Concerned Mother: Jen, you know that life is different down there.
Headstrong Rude Daughter: It's Oklahoma Mom, of course it's gonna be a little different.
CM: No, really. It's a completely different way of life.
HRD: What do you mean?
CM: They have a different set of etiquette. Your sense of humor might come across wrong, rub people the wrong way. Someone as forward as you might have trouble.
HRD: Are you telling me there's not a soul in the whole state who understands sarcasm?
CM: I'm telling you that it's not really accepted there.
HRD: So you're telling me that I'm not going to make any friends.
CM: I'm just saying you might have to think about your words a little more....
HRD: So you're telling me I'm not going to make any friends without changing the way I talk?
CM: Sort of...
If I recall correctly, it was at about this point that I frustratedly left the room, convinced that my mother--who was trying desperately and lovingly to make sure that I didn't have a terrible college experience--was trying to keep me at home by telling me my personality wasn't compatible with anyone's.
Ironically, she went to college about as far from home as I did. And made lots of friends.
Since "culture shock" is so often talked about, both in situations like this one and when you come home for the first time, I figured it would be worth addressing.
Though there are stereotypes for each region of the country that speak for themselves, I think this issue still merits a post. After all, how can we navigate Southern belles and New York minutes if we cannot even understand that the two places are different?
I, for one, was convinced this would not be a problem. As a well-seasoned traveler (vacations in Wisconsin, a wedding in California, a dance competition in Tennessee the obligatory childhood trip to Disney world--the works), I knew that all parts of the U.S. were the same. I'd even been to Oklahoma before--twice! (Once when I was 3 and a half and once when I spent the entire time inside in the air-conditioning with my 86-year-old great aunt.) Other than a marked lack of tall buildings, nothing was different.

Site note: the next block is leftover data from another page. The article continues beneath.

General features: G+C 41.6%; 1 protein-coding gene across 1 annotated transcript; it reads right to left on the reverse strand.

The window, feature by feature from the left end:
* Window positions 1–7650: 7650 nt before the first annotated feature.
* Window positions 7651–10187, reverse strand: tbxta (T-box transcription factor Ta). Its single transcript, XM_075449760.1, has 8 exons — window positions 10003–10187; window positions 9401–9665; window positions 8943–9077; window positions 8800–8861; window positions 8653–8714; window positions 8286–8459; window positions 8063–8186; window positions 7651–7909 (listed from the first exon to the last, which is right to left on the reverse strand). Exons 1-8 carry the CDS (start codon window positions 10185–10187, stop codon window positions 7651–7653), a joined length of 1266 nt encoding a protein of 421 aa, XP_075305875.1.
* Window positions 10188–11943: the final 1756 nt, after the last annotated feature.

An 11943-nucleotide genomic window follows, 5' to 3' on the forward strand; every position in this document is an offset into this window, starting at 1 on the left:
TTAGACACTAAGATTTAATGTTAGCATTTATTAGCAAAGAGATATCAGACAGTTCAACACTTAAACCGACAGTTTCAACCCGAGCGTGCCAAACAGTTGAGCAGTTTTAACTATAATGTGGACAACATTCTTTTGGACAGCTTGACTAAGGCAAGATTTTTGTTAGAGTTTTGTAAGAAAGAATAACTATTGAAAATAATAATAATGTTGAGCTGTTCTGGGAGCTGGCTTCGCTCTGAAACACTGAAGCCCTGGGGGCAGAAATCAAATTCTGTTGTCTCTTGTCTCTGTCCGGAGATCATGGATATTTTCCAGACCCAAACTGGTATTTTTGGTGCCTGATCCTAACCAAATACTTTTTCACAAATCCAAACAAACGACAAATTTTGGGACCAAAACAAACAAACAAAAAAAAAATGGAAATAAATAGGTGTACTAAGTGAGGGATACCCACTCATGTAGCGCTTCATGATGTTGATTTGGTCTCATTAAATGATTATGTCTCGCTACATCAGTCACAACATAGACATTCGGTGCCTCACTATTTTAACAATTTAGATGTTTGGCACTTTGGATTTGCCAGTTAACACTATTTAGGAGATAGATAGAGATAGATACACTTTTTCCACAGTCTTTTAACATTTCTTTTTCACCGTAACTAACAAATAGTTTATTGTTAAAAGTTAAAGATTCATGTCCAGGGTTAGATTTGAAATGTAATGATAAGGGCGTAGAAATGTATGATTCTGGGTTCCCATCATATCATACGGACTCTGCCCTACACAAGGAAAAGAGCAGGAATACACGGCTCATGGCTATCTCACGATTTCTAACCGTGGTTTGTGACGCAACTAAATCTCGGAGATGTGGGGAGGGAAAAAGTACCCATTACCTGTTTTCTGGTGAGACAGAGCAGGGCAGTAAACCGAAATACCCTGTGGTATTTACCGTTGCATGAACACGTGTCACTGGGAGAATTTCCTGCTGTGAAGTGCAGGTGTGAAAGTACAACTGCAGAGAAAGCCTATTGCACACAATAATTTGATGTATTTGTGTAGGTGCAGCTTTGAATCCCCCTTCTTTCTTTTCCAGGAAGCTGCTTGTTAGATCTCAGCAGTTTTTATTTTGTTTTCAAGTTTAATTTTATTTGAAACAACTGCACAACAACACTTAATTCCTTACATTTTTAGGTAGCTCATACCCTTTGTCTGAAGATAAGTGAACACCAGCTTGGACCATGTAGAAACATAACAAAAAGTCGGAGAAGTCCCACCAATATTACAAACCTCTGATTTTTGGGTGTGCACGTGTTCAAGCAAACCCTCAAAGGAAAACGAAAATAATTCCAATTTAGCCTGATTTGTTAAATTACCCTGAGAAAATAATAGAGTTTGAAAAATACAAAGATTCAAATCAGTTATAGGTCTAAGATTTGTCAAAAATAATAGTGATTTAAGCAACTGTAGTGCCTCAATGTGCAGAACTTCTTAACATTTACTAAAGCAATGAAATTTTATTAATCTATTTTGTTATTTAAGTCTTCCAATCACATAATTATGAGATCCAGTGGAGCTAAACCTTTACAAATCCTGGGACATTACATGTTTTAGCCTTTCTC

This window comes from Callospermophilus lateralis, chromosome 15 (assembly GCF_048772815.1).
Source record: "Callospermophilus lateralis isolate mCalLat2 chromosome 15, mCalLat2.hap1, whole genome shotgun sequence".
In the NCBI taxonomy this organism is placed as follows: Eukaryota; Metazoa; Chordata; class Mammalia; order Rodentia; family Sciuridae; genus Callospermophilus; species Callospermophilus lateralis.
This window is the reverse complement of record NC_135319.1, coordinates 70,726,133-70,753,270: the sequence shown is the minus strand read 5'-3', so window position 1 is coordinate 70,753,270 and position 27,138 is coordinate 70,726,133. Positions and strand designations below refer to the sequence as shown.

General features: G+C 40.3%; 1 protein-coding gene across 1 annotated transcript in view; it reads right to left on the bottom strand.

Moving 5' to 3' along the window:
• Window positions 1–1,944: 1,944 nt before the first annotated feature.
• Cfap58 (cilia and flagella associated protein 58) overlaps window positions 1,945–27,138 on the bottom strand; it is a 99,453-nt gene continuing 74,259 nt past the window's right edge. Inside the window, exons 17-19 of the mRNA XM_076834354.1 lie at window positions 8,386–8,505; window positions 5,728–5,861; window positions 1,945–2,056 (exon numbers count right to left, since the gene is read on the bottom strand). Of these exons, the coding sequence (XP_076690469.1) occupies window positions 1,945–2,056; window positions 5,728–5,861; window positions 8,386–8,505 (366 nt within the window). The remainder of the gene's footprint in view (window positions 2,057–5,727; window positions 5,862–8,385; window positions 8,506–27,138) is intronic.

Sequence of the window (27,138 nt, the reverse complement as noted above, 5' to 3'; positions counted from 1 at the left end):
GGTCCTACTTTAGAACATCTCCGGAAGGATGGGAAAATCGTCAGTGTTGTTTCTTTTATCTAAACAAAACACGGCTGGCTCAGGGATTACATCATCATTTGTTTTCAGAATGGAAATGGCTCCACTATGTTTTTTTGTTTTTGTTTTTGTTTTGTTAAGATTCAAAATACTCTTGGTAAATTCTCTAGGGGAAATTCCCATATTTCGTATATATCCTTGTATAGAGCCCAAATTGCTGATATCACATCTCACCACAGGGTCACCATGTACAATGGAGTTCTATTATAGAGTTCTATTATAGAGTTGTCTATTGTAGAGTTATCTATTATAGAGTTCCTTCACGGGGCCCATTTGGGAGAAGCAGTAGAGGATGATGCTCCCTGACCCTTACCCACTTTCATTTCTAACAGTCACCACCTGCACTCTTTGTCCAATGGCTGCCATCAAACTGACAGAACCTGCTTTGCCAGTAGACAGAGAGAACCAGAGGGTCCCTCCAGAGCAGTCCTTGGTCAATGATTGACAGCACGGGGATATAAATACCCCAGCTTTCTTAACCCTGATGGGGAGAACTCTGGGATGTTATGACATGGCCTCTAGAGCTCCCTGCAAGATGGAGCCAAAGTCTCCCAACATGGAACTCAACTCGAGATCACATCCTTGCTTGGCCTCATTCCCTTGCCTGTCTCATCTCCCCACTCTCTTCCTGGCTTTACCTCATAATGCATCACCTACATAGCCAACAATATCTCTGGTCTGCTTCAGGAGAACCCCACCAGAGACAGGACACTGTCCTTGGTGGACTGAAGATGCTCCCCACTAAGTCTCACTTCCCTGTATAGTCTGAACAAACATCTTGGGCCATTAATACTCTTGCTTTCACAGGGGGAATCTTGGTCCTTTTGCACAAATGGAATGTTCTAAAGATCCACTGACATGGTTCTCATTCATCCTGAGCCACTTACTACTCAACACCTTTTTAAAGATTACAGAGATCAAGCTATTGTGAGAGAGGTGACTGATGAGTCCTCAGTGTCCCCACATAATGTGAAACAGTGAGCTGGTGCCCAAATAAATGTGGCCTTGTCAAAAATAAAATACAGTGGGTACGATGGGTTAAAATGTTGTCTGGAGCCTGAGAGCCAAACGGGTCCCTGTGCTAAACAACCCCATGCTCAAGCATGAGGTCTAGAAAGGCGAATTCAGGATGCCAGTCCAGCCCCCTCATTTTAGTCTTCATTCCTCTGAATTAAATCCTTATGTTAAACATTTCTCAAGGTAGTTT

But people are not the same as buildings, and it didn't take me long to find out that life here is different. People live at a rate that I can only describe as The Oklahoma Coma. Want them to get that piece of paper for you? They'll do it with a smile and a 10-minute conversation and a complete inability to move at a comparable speed. Need to get something done? No you don't--why rush!
Now, I am happy to report that this is not the extreme that one might expect from the worst of stereotypes. And it is less noticeable if you stay on campus among the relative hustle and bustle of student life. But it still exists, especially if you run into someone who's been living in Oklahoma for 40+ years. (This probably intensified by the presence of so many Texans in OK. Apparently distance from the equator is proportional to speed of living).
I'm sure the reverse effect occurs for people migration the other way. Heck, even I get left behind in the traffic of Boston proper. Chances are good that if you're not used to that fast culture you'll get turned on your head before you know it.
However, for the most part things are the same. College kids are still college kids, and buying a piece of gum at the gas station is still buying a piece of gum at the gas station. It just takes a little longer here. Don't be worried about not understanding what's going on, but do be prepared for some small, often humorous differences.
Just something to be aware of when you're packing up your sarcasm and slow southern drawls!
Also, you'll be happy to know that I've successfully made friends here. And that's not sarcastic.